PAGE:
The pole is now travelling about 34 miles (55 kilometres) a year. It crossed the international date line in 2017 in its lurch eastwards.
As a result, scientists have been forced to issue an update on the status of Earth’s magnetic field a year ahead of schedule to enable precise navigation by those that depend on compasses rather than GPS navigation.
The constant roaming of the pole is a problem for compasses in smartphones and some consumer electronics. Aeroplanes and boats also rely on magnetic north, usually as backup navigation, said University of Colorado geophysicist Arnaud Chulliat, lead author of the newly issued World Magnetic Model. GPS is not affected because it is satellite-based.
The movement of the magnetic north pole “is pretty fast”, Dr Chulliat said.
The shift in the pole’s location is felt more keenly in the Arctic around the north pole, meaning any vessels in the region would be hardest hit by an inaccurate model.
Military organisations often depend on where magnetic north is for navigation and parachute drops, while Nasa, the Federal Aviation Administration and the US Forest Service also use it.
Airport runway names are based on their direction toward magnetic north and their names change when the poles moved. For example, the airport in Fairbanks, Alaska, renamed a runway 1L-19R to 2L-20R in 2009.
Modern navigation systems use declination - the difference between true north and where a compass points - to help correct where they are pointing. Declination depends on accurate magnetic field models.
Scientists at the US National Oceanic and Atmospheric Administration along with those at the British Geological Survey tend to update the location of the magnetic north pole every five years in December, but this update came early because of the pole's faster movement.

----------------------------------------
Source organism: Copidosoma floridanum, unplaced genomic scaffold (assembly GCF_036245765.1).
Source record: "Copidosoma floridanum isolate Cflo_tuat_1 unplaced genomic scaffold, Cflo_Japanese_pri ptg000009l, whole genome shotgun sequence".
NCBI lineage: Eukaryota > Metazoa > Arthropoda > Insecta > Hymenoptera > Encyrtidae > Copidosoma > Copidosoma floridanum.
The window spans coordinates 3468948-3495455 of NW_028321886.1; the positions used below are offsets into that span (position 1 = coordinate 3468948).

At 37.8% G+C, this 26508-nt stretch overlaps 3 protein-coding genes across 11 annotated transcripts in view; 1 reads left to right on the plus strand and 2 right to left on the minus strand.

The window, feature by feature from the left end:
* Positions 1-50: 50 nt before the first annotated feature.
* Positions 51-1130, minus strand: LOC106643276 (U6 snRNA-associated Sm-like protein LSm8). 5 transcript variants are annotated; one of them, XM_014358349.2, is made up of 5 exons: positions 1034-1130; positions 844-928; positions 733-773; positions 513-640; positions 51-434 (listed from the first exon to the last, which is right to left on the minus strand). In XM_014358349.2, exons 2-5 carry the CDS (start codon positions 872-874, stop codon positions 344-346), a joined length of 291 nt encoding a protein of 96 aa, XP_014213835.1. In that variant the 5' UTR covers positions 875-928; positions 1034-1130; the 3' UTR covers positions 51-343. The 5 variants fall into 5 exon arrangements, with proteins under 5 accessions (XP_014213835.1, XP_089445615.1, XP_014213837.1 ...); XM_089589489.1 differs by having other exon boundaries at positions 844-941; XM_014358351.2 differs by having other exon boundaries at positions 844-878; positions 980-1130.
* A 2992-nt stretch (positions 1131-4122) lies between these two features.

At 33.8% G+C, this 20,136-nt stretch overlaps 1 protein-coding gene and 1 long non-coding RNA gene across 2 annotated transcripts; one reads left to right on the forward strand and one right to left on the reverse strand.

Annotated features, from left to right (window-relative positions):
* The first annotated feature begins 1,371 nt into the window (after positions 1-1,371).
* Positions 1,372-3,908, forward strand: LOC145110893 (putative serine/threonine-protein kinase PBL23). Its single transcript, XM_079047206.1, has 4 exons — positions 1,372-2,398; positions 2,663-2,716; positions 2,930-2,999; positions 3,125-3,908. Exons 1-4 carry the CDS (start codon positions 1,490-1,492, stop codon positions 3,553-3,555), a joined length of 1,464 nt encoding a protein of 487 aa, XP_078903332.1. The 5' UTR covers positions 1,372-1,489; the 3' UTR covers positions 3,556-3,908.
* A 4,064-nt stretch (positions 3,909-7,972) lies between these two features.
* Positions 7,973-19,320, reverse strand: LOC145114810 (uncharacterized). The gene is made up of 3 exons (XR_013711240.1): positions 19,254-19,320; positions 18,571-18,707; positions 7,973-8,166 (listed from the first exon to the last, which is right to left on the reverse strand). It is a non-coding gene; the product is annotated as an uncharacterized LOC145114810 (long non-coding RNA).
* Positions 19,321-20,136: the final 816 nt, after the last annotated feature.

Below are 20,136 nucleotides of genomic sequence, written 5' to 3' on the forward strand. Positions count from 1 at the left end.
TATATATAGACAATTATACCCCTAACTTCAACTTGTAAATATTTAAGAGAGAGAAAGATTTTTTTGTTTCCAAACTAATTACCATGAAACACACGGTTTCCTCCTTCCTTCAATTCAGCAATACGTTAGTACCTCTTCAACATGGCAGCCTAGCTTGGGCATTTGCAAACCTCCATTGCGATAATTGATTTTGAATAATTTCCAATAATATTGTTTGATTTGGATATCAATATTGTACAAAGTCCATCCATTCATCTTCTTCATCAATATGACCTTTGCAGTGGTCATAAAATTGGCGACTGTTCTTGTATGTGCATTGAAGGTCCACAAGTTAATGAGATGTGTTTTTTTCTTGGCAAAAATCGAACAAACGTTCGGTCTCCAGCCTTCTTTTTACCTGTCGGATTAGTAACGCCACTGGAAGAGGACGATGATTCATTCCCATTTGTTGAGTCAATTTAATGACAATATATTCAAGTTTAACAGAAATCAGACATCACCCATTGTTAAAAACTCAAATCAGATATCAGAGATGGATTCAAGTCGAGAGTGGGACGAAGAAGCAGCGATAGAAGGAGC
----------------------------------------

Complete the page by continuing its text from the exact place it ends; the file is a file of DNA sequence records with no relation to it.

The early update had been scheduled for release in January this year, but was delayed by Donald Trump’s US government shutdown.
Since 1831 when magnetic North was first measured in the Canadian Arctic it has moved about 1,400 miles (2300 kilometers) toward Siberia. Its speed jumped from about 9mph (15kph) to 34mph (55 kph) since 2000.
The reason the pole is not static is due to movement and turbulence in Earth's liquid outer core.
The molten ocean of iron and nickel in the planet's core generates an electric field, which moves around gradually, but sometimes unpredictably.
“It has changes akin to weather,” said University of Maryland geophysicist Daniel Lathrop, who was not part of the team monitoring the magnetic north pole. “We might just call it magnetic weather.”
The magnetic south pole is moving much slower than the north.
Earth's magnetic field is getting weaker around our planet, leading scientists to suggest the north and south poles will eventually swap polarity, like a bar magnet flipping over.
It has happened numerous times in the past, but not in the last 780,000 years.
“It's not a question of if it's going to reverse, the question is when it's going to reverse,” Professor Lathrop said.
When it reverses, it will not be an instantaneous inversion, but will take 1,000 or more years, scientists believe.
Professor Lathrop said he sees a flip coming sooner rather than later because of the weakened magnetic field and because an area over the South Atlantic has already reversed beneath Earth's surface.
A polarity reversal could affect some birds dependent on magnetic fields for navigation. And an overall weakening of the magnetic field may not be good news for people and some technology.
The magnetic field shields Earth from solar wind, which would otherwise strip away the ozone layer.
Additional reporting by AP
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